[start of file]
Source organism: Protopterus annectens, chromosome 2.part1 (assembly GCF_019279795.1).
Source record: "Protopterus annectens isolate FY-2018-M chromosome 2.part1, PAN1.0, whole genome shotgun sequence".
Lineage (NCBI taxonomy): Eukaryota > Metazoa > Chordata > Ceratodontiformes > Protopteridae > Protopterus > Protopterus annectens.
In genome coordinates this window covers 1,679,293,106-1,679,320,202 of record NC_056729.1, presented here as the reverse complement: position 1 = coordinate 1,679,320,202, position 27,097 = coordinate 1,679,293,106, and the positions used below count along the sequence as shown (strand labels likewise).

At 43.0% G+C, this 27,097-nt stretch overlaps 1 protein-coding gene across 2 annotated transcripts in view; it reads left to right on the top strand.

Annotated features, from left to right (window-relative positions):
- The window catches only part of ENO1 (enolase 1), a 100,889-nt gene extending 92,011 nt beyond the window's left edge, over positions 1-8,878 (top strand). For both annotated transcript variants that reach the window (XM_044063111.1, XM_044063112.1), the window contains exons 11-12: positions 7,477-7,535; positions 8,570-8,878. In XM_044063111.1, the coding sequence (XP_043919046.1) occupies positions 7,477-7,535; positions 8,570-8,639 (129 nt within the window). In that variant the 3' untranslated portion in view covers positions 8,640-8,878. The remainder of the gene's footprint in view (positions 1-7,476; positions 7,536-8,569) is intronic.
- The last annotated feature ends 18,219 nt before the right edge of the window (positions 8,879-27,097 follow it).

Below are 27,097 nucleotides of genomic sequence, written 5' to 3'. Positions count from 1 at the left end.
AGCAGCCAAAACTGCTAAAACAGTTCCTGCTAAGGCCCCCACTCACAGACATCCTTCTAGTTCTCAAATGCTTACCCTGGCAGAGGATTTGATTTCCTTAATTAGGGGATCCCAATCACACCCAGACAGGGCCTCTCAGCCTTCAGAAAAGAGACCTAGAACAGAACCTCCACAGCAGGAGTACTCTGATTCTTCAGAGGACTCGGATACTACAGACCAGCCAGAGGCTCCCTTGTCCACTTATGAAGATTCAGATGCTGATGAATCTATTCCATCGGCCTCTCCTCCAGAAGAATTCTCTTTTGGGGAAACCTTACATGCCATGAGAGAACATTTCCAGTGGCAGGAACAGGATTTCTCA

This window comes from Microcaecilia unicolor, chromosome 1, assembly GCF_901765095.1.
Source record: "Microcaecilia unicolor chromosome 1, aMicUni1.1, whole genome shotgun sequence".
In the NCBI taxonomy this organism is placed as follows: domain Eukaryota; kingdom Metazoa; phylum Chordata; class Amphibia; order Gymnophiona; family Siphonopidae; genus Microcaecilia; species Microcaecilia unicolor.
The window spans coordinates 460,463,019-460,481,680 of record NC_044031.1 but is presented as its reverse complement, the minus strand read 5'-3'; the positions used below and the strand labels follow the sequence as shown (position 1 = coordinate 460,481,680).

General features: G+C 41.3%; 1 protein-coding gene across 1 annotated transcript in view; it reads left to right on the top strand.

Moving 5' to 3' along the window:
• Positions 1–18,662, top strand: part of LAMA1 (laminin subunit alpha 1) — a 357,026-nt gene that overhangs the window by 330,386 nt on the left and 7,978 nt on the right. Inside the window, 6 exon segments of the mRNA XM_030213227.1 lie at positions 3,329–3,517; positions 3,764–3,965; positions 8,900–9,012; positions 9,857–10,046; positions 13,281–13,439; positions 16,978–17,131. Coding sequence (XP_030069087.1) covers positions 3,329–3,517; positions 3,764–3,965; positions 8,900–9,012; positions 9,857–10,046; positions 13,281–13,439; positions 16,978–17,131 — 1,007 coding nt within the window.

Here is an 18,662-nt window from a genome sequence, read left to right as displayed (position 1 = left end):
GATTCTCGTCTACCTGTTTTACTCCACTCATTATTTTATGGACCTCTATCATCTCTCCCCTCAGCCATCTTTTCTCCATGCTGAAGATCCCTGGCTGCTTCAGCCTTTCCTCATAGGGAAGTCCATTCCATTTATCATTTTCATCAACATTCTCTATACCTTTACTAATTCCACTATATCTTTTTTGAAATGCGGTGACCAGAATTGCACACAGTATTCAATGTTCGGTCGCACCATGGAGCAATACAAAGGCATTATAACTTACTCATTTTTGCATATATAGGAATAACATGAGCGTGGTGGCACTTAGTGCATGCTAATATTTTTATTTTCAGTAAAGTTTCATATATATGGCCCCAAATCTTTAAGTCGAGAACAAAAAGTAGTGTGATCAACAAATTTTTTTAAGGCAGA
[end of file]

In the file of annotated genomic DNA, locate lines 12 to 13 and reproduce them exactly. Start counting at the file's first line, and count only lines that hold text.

Source record: "Microcaecilia unicolor chromosome 1, aMicUni1.1, whole genome shotgun sequence".
In the NCBI taxonomy this organism is placed as follows: domain Eukaryota; kingdom Metazoa; phylum Chordata; class Amphibia; order Gymnophiona; family Siphonopidae; genus Microcaecilia; species Microcaecilia unicolor.